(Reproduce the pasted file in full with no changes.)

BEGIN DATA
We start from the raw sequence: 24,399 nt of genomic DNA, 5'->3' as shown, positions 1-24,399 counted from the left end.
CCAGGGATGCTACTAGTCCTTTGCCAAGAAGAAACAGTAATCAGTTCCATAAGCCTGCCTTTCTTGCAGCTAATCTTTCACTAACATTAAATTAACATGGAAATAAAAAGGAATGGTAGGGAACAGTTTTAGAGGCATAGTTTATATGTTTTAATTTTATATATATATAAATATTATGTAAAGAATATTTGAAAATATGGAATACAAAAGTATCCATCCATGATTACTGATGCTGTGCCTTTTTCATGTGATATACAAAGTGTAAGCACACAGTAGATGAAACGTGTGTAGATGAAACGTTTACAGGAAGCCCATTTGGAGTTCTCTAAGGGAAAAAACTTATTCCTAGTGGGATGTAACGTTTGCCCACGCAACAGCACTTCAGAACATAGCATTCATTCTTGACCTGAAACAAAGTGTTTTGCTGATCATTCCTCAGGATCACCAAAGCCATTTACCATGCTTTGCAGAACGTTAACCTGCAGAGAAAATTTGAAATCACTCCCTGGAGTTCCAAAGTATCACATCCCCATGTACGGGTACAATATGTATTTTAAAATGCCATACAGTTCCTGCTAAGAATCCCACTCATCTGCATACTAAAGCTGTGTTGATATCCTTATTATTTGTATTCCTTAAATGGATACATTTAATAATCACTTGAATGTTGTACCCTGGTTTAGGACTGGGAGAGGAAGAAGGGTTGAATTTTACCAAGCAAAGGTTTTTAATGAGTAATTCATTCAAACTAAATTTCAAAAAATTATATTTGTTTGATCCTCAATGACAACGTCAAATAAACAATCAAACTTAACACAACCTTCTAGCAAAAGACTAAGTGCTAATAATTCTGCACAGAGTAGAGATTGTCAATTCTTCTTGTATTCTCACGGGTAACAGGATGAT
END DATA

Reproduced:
We start from the raw sequence: 24,399 nt of genomic DNA, 5'->3' as shown, positions 1-24,399 counted from the left end.
CCAGGGATGCTACTAGTCCTTTGCCAAGAAGAAACAGTAATCAGTTCCATAAGCCTGCCTTTCTTGCAGCTAATCTTTCACTAACATTAAATTAACATGGAAATAAAAAGGAATGGTAGGGAACAGTTTTAGAGGCATAGTTTATATGTTTTAATTTTATATATATATAAATATTATGTAAAGAATATTTGAAAATATGGAATACAAAAGTATCCATCCATGATTACTGATGCTGTGCCTTTTTCATGTGATATACAAAGTGTAAGCACACAGTAGATGAAACGTGTGTAGATGAAACGTTTACAGGAAGCCCATTTGGAGTTCTCTAAGGGAAAAAACTTATTCCTAGTGGGATGTAACGTTTGCCCACGCAACAGCACTTCAGAACATAGCATTCATTCTTGACCTGAAACAAAGTGTTTTGCTGATCATTCCTCAGGATCACCAAAGCCATTTACCATGCTTTGCAGAACGTTAACCTGCAGAGAAAATTTGAAATCACTCCCTGGAGTTCCAAAGTATCACATCCCCATGTACGGGTACAATATGTATTTTAAAATGCCATACAGTTCCTGCTAAGAATCCCACTCATCTGCATACTAAAGCTGTGTTGATATCCTTATTATTTGTATTCCTTAAATGGATACATTTAATAATCACTTGAATGTTGTACCCTGGTTTAGGACTGGGAGAGGAAGAAGGGTTGAATTTTACCAAGCAAAGGTTTTTAATGAGTAATTCATTCAAACTAAATTTCAAAAAATTATATTTGTTTGATCCTCAATGACAACGTCAAATAAACAATCAAACTTAACACAACCTTCTAGCAAAAGACTAAGTGCTAATAATTCTGCACAGAGTAGAGATTGTCAATTCTTCTTGTATTCTCACGGGTAACAGGATGAT